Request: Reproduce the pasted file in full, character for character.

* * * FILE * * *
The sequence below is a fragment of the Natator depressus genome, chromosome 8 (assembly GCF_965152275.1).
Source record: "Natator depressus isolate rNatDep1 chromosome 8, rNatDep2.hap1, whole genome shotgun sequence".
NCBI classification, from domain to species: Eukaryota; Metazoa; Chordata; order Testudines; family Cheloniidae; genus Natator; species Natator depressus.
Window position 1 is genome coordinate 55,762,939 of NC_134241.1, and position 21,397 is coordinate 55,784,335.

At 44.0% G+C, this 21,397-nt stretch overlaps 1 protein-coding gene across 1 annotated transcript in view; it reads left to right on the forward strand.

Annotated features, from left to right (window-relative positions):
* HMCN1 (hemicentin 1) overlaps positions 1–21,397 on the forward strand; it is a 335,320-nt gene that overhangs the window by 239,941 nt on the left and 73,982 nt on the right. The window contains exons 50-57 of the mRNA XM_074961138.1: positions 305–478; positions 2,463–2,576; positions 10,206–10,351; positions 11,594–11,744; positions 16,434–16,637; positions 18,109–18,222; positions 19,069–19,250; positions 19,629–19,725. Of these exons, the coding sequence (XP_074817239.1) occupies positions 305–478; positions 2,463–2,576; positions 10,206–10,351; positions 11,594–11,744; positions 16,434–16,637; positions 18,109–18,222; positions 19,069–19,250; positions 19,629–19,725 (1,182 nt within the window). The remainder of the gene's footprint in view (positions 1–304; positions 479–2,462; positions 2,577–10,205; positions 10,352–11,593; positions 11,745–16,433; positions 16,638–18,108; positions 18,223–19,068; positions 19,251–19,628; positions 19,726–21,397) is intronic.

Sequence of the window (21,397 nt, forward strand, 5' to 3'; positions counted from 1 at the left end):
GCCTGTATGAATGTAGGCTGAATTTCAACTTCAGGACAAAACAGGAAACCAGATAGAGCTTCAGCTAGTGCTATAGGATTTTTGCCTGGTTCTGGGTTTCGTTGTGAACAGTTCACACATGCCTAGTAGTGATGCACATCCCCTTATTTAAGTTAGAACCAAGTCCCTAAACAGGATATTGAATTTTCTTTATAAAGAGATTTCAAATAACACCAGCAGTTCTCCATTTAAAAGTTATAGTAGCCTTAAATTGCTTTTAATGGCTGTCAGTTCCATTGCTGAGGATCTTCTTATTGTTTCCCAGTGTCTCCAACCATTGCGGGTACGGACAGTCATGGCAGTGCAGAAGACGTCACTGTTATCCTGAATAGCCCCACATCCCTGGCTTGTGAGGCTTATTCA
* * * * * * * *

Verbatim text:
The sequence below is a fragment of the Natator depressus genome, chromosome 8 (assembly GCF_965152275.1).
Source record: "Natator depressus isolate rNatDep1 chromosome 8, rNatDep2.hap1, whole genome shotgun sequence".
NCBI classification, from domain to species: Eukaryota; Metazoa; Chordata; order Testudines; family Cheloniidae; genus Natator; species Natator depressus.
Window position 1 is genome coordinate 55,762,939 of NC_134241.1, and position 21,397 is coordinate 55,784,335.

At 44.0% G+C, this 21,397-nt stretch overlaps 1 protein-coding gene across 1 annotated transcript in view; it reads left to right on the forward strand.

Annotated features, from left to right (window-relative positions):
* HMCN1 (hemicentin 1) overlaps positions 1–21,397 on the forward strand; it is a 335,320-nt gene that overhangs the window by 239,941 nt on the left and 73,982 nt on the right. The window contains exons 50-57 of the mRNA XM_074961138.1: positions 305–478; positions 2,463–2,576; positions 10,206–10,351; positions 11,594–11,744; positions 16,434–16,637; positions 18,109–18,222; positions 19,069–19,250; positions 19,629–19,725. Of these exons, the coding sequence (XP_074817239.1) occupies positions 305–478; positions 2,463–2,576; positions 10,206–10,351; positions 11,594–11,744; positions 16,434–16,637; positions 18,109–18,222; positions 19,069–19,250; positions 19,629–19,725 (1,182 nt within the window). The remainder of the gene's footprint in view (positions 1–304; positions 479–2,462; positions 2,577–10,205; positions 10,352–11,593; positions 11,745–16,433; positions 16,638–18,108; positions 18,223–19,068; positions 19,251–19,628; positions 19,726–21,397) is intronic.

Sequence of the window (21,397 nt, forward strand, 5' to 3'; positions counted from 1 at the left end):
GCCTGTATGAATGTAGGCTGAATTTCAACTTCAGGACAAAACAGGAAACCAGATAGAGCTTCAGCTAGTGCTATAGGATTTTTGCCTGGTTCTGGGTTTCGTTGTGAACAGTTCACACATGCCTAGTAGTGATGCACATCCCCTTATTTAAGTTAGAACCAAGTCCCTAAACAGGATATTGAATTTTCTTTATAAAGAGATTTCAAATAACACCAGCAGTTCTCCATTTAAAAGTTATAGTAGCCTTAAATTGCTTTTAATGGCTGTCAGTTCCATTGCTGAGGATCTTCTTATTGTTTCCCAGTGTCTCCAACCATTGCGGGTACGGACAGTCATGGCAGTGCAGAAGACGTCACTGTTATCCTGAATAGCCCCACATCCCTGGCTTGTGAGGCTTATTCA